Homeless in Atlanta

Beba SchlottmannOther Writings 4 Comments


It was just after lunch time and I headed for the kitchen at the office to make me a cup of tea. While pouring the steaming water into my cup, I noticed what looked like bags of groceries laying on the counter. I asked if we were having a party and was told that a group of my co-workers meet with their church friends from the Latter Rain congregation early on Thursdays to go walk the streets of downtown Atlanta feeding the homeless. Of course, once I found out, I wanted to get involved somehow.

[quote style=”boxed”]When you give of yourself something new comes into being…the world expands, a bit of goodness is brought forth and a small miracle occurs. –Kent Nerburn[/quote]
Preparing the sandwiches

Preparing the sandwiches

Every week, my co-workers pitch in to buy food supplies for sandwiches, fruit, bottled water, a sweet treat and a bag of chips to be individually wrapped and placed in a paper bag to be handed out to the less fortunate who roam the streets of downtown Atlanta.

Not everyone feels comfortable doing the actual feeding part, and so everyone participates by contributing either financially, shopping, putting together the bags, or meeting at the streets to pass out the goodies.

Sandwich bags ready

Sandwich bags ready

The hot Atlanta burning sun hot this morning and the usual open spaces were not as crowded as they tend to be. I was told there is a special event happening in Atlanta and whenever a special event is in the city calendar, the city makes sure the homeless move out of their usual camping areas, so as to not disrupt the people attending the festivities. I asked, where do they go? No one had an answer. they told me, they just have to move somewhere else. As we walked the streets, we met several hungry people we were able to hand off a lunch bag to.

Homeless camping out

Homeless camping out

With one leftover box full of food still, we drove to the corner of Courtland and Pine St. (across from the Courtland and Pine Shelter) where an area of town I can only describe as shockingly sad serves as a “camp out” place for the homeless of Atlanta. We needed to get back to the office and so we thought we would just do a drive by and drop off the box for them to share amongst each other.

Homeless camping out

Homeless camping out

What happened next was unexpected; one of my co-workers got out of the vehicle to place the box on the ground, when immediately, she was overwhelmed by people running for the contents of the box. We thought she would get trampled on but she made it into the vehicle and we took off. I remember looking back and noticing that small box of food was gone in a matter of seconds. I felt an overwhelming sense of sadness and shame. ” I am so blessed…” I tought to myself.

Beba handing out food.

Handing out food

Here are some statistics and myth busters from the Homeless Task Force in Atlanta:

  • The fastest growing group of homeless people is children under 9 years of age.
  • Atlanta is the poorest city in the U.S. for children – more children in Atlanta live in poverty than in any other city.
  • 48% of all the children in Atlanta in poverty live in families with annual incomes of less than $15,000 a year.
  • For children under age 6 living in female-headed families with no spouse present, the poverty rate is 58.8%.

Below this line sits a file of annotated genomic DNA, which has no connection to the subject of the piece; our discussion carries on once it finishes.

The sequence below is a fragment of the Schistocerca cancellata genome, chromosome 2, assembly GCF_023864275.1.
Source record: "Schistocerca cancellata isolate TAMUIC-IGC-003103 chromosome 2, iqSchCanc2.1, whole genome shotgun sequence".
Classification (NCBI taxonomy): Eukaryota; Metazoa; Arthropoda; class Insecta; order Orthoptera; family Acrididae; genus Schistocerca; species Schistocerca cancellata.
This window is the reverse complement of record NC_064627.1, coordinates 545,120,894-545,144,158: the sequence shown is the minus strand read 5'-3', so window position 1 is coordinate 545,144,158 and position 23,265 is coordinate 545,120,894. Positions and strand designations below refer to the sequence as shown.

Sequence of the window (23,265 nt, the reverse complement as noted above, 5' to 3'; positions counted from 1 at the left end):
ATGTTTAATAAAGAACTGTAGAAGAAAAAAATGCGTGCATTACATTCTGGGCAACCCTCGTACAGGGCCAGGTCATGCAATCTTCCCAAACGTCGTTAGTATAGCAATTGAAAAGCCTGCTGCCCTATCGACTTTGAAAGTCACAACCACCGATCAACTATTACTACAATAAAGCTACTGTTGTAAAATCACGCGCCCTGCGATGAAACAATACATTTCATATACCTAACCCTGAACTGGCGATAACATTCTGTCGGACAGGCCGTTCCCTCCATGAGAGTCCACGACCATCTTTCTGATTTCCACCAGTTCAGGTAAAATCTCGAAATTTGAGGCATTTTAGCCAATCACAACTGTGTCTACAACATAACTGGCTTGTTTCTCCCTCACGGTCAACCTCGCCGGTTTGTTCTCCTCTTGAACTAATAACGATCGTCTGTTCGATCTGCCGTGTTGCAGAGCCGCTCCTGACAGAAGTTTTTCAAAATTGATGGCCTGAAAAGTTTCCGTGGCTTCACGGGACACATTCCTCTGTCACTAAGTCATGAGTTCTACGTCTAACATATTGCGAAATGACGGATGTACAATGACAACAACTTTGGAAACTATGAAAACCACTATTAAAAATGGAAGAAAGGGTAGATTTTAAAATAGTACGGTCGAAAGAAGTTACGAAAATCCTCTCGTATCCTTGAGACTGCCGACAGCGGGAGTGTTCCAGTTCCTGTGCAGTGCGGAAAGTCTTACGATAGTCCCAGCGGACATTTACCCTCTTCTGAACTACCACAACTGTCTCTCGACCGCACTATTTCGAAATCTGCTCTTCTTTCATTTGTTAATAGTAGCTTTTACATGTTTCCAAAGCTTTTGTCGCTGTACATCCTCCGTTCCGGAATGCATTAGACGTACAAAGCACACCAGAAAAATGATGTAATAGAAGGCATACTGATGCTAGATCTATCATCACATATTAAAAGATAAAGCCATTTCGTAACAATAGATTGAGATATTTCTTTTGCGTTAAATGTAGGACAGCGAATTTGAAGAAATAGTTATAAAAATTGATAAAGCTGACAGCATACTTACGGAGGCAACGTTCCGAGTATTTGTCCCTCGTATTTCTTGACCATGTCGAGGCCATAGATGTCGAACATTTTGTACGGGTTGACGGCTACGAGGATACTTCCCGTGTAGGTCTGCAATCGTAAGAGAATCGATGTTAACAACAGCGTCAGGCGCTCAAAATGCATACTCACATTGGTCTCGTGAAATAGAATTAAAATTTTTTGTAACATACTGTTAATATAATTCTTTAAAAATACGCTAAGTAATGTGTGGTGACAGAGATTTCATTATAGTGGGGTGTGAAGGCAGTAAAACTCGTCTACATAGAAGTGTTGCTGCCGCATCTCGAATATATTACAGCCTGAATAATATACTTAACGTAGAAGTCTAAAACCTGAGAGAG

• Children ages 6-17 living in female-headed families with no spouse present have a poverty rate of 44.9%.
  • Current welfare (TANF) benefits are $282 a month for a woman with two children. Could you find an apartment to rent on $282 a month?
  • Fewer than 20% of those women and children living on welfare get any kind of housing subsidy.
  • Talking


    98 million children in the U.S. have no health insurance. Eight million of those children without health insurance live in working families.

  • Did you know that 40% – 60% of homeless people work?
  • Minimum wage in Georgia is $5.85 per hour, which yields $12,168 per year, before taxes.
  • HUD says you should pay no more than 30% of your income for your housing. (30% of minimum wage yields $270/mo. for rent)
  • The average two-bedroom apartment in Atlanta rents for $834/mo. (which is 30% of an annual income of $33,360 or hourly rate of $16+ per hour). Thus, you need to earn $16+ per hour to afford that apartment, according to HUD.
  • 46% of the jobs with the most growth between 1994 and 2005 pay less than $16,000 a year.
  • 40% of homeless men are veterans.
  • The wealthiest nation on Earth has a wider gap between rich and poor than any other nation.

If you like to get involved with a local organization that’s doing something to help the needy in our community, here are some links you can check out: 

Homeless Task Force in Atlanta  http://www.homelesstaskforce.org

Atlanta Mission  http://www.atlantamission.org

Atlanta Dayshelter    http://www.atlantadayshelter.org/

 Safe House   http://www.safehouseoutreach.org/   

Boys & Girls Club  http://www.bgcma.org/about         

Gateway Center   http://www.gatewayctr.org/    

Do Good   http://www.dogoodexperience.com/    

The Team

The Team


Comments 4

  1. Hi Beba, just read your blog on homeless people, and it blessed my heart. Recently in our small group we have been talking about blessing others like the homeless. As I read your blog, I decided to share it with my small group. It will definitely help us and will bust our spirits in doing this work. We all have the desire for it and I know that God will trully bless us as we prepare for our giving. Thanks for sharing your beautiful experience in giving.

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  2. We never look more like Christ than when we are serving others! I’m proud to hear there are professional firms like the Cochran Firm who allow this kind of participation from their employees.

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